Mr Holmes

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Jul 242015
 

Mr-Holmes

In Bill Condon’s rather superb Mr Holmes, an elderly Sherlock Holmes (Sir Ian Mckellen) looks back on his life and career, and grapples with an unsolved case that led to his premature retirement thirty years earlier. Mitch Cullin’s novel, an imagination of the famous detective’s retirement – not covered by John Watson in the classic Sir Arthur Conan Doyle collection – has been well adapted for the screen by screenwriter Jeffrey Hatcher. It works as a sterling accompaniment to, but quite the departure from, the most recent portrayals by Benedict Cumberbatch and Robert Downey Jr, both portraying the sleuth at his most eccentric. This charming and quietly powerful film moves along at a modest clip, but reveals a deceptive amount of depth as it deftly traverses multiple mysteries over three different time periods, revealed in fragments to the rhythm of the 93-year-old’s imperfect memory.

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In Cinemas 23 July 2015

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Jul 222015
 

Mr-Holmes2

In cinemas this week – Self/Less, The Gallows, Mr Holmes, 13 Minutes and Man Up. 

Self/Less – In this provocative psychological science fiction thriller, an extremely wealthy man (Academy Award winner Ben Kingsley) dying from cancer undergoes a radical medical procedure that transfers his consciousness into the body of a healthy young man (Ryan Reynolds). But all is not as it seems when he starts to uncover the mystery of the body’s origin and the secret organization that will kill to protect its cause. The latest film from Tarsem Singh (The Fall, Immortals) boasts a talented cast, but seems to settle for lacklustre action and squander the potential of its premise.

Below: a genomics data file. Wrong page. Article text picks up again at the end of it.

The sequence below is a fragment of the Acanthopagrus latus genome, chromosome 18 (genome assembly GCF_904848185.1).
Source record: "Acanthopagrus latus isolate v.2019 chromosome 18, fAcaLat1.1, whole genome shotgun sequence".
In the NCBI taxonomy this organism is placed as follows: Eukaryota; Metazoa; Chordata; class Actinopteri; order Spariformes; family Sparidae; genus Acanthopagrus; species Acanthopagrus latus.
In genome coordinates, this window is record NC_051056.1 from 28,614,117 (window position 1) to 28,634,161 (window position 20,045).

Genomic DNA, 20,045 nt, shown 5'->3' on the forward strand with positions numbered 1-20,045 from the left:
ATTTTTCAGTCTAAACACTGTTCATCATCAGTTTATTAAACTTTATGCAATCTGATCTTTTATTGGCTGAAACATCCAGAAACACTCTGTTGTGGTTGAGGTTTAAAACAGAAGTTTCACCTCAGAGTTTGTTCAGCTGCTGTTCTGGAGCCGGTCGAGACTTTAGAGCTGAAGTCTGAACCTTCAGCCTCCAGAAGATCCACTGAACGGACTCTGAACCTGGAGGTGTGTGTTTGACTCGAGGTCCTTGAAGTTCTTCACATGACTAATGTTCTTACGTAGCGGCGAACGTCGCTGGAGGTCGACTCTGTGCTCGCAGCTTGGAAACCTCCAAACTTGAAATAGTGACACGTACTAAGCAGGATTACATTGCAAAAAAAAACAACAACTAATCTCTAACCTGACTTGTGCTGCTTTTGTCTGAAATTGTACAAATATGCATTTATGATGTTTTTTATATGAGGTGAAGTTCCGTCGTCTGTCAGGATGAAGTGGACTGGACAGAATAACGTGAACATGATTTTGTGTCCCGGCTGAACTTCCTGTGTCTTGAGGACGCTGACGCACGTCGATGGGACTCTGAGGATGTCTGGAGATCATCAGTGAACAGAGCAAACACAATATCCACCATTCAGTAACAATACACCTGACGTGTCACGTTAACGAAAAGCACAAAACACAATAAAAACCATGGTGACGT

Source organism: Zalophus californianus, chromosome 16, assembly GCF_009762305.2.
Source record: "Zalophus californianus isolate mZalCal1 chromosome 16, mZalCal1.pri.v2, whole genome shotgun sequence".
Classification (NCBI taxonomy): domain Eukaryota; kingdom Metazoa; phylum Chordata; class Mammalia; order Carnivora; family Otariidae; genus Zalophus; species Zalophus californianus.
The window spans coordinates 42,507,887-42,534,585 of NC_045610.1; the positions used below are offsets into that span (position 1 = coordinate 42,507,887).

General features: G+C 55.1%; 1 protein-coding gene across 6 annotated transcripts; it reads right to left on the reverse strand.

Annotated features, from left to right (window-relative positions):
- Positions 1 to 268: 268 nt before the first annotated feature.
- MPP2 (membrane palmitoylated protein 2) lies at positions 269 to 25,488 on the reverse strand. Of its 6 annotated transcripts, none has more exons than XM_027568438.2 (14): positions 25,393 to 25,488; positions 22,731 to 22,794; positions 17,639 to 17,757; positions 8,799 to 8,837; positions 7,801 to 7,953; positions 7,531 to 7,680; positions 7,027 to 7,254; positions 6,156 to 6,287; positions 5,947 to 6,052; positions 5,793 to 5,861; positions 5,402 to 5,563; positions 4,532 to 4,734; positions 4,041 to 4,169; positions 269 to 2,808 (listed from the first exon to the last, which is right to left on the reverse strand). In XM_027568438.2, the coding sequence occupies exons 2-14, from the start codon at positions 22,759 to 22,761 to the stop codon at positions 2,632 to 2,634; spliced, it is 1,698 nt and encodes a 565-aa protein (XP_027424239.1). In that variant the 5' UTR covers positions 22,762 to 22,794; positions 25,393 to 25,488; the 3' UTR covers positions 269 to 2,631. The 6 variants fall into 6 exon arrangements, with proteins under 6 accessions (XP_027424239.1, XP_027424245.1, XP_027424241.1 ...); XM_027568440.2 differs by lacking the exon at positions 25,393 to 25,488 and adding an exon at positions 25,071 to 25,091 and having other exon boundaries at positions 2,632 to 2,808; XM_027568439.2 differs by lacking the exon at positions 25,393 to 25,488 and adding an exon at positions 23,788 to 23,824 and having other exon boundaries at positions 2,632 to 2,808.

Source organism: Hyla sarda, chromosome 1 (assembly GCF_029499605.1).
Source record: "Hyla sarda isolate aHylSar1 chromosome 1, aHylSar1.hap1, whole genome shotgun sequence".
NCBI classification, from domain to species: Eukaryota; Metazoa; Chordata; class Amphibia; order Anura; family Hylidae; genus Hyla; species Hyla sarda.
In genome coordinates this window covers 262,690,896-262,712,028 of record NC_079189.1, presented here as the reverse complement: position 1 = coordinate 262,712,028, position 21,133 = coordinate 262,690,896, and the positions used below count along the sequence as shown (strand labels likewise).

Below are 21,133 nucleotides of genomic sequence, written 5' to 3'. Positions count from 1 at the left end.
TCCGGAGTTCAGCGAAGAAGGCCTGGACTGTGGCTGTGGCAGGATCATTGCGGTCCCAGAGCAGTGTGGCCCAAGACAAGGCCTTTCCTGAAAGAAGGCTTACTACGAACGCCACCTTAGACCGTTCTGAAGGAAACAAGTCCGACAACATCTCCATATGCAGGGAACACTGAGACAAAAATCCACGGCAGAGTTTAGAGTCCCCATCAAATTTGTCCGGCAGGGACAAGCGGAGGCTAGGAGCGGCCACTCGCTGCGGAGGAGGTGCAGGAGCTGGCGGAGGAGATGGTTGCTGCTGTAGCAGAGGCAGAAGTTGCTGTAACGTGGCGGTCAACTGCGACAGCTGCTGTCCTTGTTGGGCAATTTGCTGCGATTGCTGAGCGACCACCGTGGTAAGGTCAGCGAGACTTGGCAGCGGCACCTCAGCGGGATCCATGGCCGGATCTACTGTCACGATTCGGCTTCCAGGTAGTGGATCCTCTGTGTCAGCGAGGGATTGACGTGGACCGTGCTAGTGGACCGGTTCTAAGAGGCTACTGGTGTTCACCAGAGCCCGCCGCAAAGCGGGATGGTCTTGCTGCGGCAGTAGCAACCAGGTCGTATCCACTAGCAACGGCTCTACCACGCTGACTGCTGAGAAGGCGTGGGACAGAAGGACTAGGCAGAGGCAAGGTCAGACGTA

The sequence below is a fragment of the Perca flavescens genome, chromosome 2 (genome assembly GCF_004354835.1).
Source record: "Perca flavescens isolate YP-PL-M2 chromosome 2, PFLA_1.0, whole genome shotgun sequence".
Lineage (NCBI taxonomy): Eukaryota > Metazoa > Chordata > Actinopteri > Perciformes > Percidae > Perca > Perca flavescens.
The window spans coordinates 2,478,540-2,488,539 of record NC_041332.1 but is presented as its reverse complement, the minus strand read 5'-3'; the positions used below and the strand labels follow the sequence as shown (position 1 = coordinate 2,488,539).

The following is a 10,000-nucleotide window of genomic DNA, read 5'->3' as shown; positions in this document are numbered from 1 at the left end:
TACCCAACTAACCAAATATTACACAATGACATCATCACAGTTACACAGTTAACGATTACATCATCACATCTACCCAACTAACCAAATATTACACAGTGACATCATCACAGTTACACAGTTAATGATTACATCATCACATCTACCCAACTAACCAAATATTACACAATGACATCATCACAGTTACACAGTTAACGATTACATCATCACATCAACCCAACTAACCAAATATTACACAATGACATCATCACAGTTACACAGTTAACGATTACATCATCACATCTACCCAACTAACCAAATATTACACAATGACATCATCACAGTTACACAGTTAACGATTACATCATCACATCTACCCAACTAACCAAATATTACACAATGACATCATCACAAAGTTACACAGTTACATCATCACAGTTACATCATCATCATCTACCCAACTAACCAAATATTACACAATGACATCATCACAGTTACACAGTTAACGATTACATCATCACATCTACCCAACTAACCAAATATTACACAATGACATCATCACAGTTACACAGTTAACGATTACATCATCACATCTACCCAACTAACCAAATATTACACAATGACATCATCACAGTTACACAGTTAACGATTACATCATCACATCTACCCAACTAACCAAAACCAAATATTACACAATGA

The Gallows – Twenty years after a deadly freak accident at a high school play, a misguided attempt to re-stage the play and honour the student proves that some things are better left in the past. Reviews for this found-footage horror have been terrible and it does look like bottom of the barrel stuff.

Mr Holmes is a new twist on the world’s most famous detective. 1947, an ageing Sherlock Holmes (a captivating Ian McKellen) returns from a journey to Japan, where, in search of a rare plant with powerful restorative qualities, he has witnessed the devastation of nuclear warfare. Now, in his remote seaside farmhouse, Holmes faces the end of his days tending to his bees, with only the company of his housekeeper and her young son, Roger. Grappling with the diminishing powers of his mind, Holmes comes to rely upon the boy as he revisits the circumstances of the unsolved case that forced him into retirement, and searches for answers to the mysteries of life and love – before it’s too late. I enjoyed this a great deal. It is elegantly layered, richly plotted and leaves a lot to contemplate on. In addition to the great work from McKellen, it features an impressive performance from youngster Milo Parker, and a lovely score from Carter Burwell.

13 Minutes – The breath-taking story of a man who nearly would have changed the world. 1939, when Hitler tricked millions of people at the height of his power, one said a radical No: Georg Elser, disparaged as an assassin, is one of the greatest resistance fighters. Directed by Oliver Hirschbiegel (Downfall), so this has the potential to be really good. However, I expect it is only mildly engaging.

Man Up – Nancy, is done with dating. 10 times bitten, 100 times shy, she’s exhausted by the circus. So when Jack blindly mistakes her for his date, no one is more surprised than her when she does the unthinkable and just — goes with it. It’s going to take a night of pretending to be someone else for Nancy to finally man up and be her painfully honest, awesomely unconventional self… but will Jack also man up, and be able to get over her duplicity? Best just to let the evening unfold, roll with the consequences, and see if one crazy, unpredictable, complicated night can bring these two messy souls together. Lake Bell and Simon Pegg lead the cast. This might be one worthy of a wait for DVD, but looks charming nonetheless. 

Weekly Recommendation: Mr Holmes.